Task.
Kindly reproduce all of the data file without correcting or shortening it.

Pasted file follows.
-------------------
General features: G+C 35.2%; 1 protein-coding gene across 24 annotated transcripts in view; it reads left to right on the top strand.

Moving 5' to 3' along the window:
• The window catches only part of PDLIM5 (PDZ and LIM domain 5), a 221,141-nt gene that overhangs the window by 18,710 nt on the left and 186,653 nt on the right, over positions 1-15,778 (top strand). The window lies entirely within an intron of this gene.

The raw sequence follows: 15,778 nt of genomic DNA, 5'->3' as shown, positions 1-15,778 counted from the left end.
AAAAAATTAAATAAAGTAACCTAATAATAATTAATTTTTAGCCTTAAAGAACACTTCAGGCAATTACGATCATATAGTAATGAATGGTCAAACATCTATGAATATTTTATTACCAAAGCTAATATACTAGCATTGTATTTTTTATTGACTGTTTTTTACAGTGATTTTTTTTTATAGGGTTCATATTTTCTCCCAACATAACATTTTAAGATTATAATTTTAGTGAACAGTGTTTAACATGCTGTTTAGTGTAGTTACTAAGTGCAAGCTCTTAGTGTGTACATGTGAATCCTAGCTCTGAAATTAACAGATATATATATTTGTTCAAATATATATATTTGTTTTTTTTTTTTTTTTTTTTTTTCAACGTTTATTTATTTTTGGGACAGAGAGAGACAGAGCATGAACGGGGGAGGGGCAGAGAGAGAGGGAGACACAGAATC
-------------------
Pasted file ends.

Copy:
General features: G+C 35.2%; 1 protein-coding gene across 24 annotated transcripts in view; it reads left to right on the top strand.

Moving 5' to 3' along the window:
• The window catches only part of PDLIM5 (PDZ and LIM domain 5), a 221,141-nt gene that overhangs the window by 18,710 nt on the left and 186,653 nt on the right, over positions 1-15,778 (top strand). The window lies entirely within an intron of this gene.

The raw sequence follows: 15,778 nt of genomic DNA, 5'->3' as shown, positions 1-15,778 counted from the left end.
AAAAAATTAAATAAAGTAACCTAATAATAATTAATTTTTAGCCTTAAAGAACACTTCAGGCAATTACGATCATATAGTAATGAATGGTCAAACATCTATGAATATTTTATTACCAAAGCTAATATACTAGCATTGTATTTTTTATTGACTGTTTTTTACAGTGATTTTTTTTTATAGGGTTCATATTTTCTCCCAACATAACATTTTAAGATTATAATTTTAGTGAACAGTGTTTAACATGCTGTTTAGTGTAGTTACTAAGTGCAAGCTCTTAGTGTGTACATGTGAATCCTAGCTCTGAAATTAACAGATATATATATTTGTTCAAATATATATATTTGTTTTTTTTTTTTTTTTTTTTTTTCAACGTTTATTTATTTTTGGGACAGAGAGAGACAGAGCATGAACGGGGGAGGGGCAGAGAGAGAGGGAGACACAGAATC